One hallmark of depression is an inability to experience pleasure, which is literally no fun. Losing interest in things you once enjoyed often means that your capacity to function at work and home takes a dive. In fact, depression is one of the leading causes of disability in the U.S., as 7.2% of Americans—17.7 million people—experience Major Depressive Disorder, each year.

Other Types of Depression

We talked about MDD (a.k.a. depression) but there are other types of depression. They include:

  • Persistent Depressive Disorder. This is a chronic form of depression, formerly known as dysthymia. Sometimes people call it “high functioning” or “smiling” depression. While symptoms aren’t as severe as MDD, they last for two years or longer. People with PDD might feel like they’ve always been depressed. (In cases of “double depression,” people experience severe episodes of MDD within their usual state of chronic depression.)
  • Seasonal Affective Disorder (SAD). Depression symptoms start and end seasonally, around the same times every year. Most people get depressed in cold, dark winter, but some people’s mood plummets in summer.
  • Premenstrual Dysphoric Disorder (PMDD). Here, depression symptoms are tied to the luteal phase of the menstrual cycle, starting about one week before your period and ending just after your period. Though many of the symptoms mirror PMS—irritability, high anxiety, frequent crying—they’re much more severe. They interrupt your ability to work, destroy personal relationships, and can lead to thoughts of self-harm and suicide. This condition was added in 2013 as a form of depression to the DSM-5, the official guide of mental disorders.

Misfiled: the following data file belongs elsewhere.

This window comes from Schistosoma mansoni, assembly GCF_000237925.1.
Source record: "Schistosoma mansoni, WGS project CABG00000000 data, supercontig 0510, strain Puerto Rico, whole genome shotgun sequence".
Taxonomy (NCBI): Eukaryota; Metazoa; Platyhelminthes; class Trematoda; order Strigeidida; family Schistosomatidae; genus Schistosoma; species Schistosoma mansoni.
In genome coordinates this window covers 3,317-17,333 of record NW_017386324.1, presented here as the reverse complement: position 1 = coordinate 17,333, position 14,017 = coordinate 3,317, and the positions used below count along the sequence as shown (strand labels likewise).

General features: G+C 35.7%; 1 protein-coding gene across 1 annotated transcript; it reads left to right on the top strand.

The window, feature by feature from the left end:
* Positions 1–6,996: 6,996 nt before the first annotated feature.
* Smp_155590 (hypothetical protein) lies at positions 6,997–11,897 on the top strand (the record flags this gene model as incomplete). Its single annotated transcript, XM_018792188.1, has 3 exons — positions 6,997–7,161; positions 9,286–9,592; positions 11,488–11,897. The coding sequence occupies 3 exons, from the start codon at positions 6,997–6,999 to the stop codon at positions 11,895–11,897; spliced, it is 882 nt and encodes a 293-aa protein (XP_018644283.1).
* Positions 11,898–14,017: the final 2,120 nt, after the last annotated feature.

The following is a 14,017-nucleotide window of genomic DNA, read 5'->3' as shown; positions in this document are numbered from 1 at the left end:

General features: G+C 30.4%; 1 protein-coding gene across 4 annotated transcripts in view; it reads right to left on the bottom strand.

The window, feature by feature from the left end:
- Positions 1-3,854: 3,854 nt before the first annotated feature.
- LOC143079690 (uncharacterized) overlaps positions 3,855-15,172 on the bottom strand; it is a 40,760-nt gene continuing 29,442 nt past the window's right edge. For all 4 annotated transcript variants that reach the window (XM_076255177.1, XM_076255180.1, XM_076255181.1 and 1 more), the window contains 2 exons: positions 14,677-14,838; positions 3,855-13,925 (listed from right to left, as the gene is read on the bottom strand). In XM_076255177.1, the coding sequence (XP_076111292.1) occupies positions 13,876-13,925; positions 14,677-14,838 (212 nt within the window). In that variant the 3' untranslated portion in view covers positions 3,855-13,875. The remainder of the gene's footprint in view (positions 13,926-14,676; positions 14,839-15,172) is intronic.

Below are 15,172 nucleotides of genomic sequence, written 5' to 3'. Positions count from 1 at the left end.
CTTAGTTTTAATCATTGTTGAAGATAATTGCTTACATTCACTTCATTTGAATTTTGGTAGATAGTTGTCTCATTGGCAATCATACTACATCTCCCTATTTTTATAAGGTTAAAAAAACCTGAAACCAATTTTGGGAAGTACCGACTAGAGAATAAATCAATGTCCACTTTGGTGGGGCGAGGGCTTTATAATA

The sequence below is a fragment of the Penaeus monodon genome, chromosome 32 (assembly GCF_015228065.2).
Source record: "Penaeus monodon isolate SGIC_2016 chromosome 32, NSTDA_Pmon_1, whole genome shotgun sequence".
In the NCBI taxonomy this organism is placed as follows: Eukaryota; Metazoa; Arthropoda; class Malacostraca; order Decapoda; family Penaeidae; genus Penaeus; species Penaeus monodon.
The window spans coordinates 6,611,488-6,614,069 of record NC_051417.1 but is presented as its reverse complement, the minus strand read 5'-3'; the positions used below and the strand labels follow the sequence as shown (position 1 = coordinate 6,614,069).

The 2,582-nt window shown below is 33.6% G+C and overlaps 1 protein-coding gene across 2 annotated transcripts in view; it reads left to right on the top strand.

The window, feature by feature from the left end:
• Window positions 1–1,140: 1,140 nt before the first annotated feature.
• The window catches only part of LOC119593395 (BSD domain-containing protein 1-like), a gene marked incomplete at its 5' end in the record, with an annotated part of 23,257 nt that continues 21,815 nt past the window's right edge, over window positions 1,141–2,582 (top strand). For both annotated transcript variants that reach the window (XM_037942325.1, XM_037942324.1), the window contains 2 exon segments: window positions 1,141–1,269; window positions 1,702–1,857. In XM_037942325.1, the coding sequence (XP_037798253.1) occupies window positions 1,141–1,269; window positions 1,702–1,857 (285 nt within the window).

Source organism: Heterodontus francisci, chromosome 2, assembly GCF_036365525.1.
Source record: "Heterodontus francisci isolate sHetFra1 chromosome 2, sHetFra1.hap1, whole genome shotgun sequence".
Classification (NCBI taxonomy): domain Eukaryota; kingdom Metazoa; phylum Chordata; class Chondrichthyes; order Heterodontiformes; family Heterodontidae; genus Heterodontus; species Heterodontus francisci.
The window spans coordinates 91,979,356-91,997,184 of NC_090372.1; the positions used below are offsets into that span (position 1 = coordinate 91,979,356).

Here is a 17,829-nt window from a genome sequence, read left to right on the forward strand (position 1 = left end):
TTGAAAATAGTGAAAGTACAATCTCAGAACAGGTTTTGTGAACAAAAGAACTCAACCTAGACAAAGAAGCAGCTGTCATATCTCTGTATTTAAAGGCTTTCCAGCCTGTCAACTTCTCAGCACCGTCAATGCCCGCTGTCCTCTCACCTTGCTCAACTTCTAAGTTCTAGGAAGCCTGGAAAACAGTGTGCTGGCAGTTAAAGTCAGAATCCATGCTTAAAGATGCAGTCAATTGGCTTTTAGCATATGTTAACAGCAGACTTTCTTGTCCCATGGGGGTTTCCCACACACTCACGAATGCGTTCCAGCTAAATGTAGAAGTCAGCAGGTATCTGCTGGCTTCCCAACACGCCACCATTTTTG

• Peripartum Depression. New mothers with this disorder typically develop symptoms of depression and even psychosis within a few weeks of giving birth. It used to be called postpartum depression and many people still use the term interchangeably. (In some cases, symptoms start during pregnancy; other times, when the baby is several months old—hence the name change.)
  • Perimenopausal Depression. In midlife (specifically, the years leading up to menopause), people experiencing this disorder have typical depressive symptoms plus perimenopause symptoms like hot flashes and night sweats.
  • Substance/Medication-Induced Depressive Disorder. Substance abuse (alcohol, opiates, sedatives, amphetamines, cocaine, hallucinogens, etc.) or taking some medications, like corticosteroids or statins, can trigger the symptoms of depression. If substance use (or withdrawal from using) is causing your symptoms, you may have this version of depression.
  • Disruptive Mood Regulation Disorder. A child with this juvenile disorder is grumpy and bad-tempered most of the time. They have severe, explosive outbursts with parents, teachers, and peers several times a week. Their overreactions are extreme and inconsistent with their developmental level.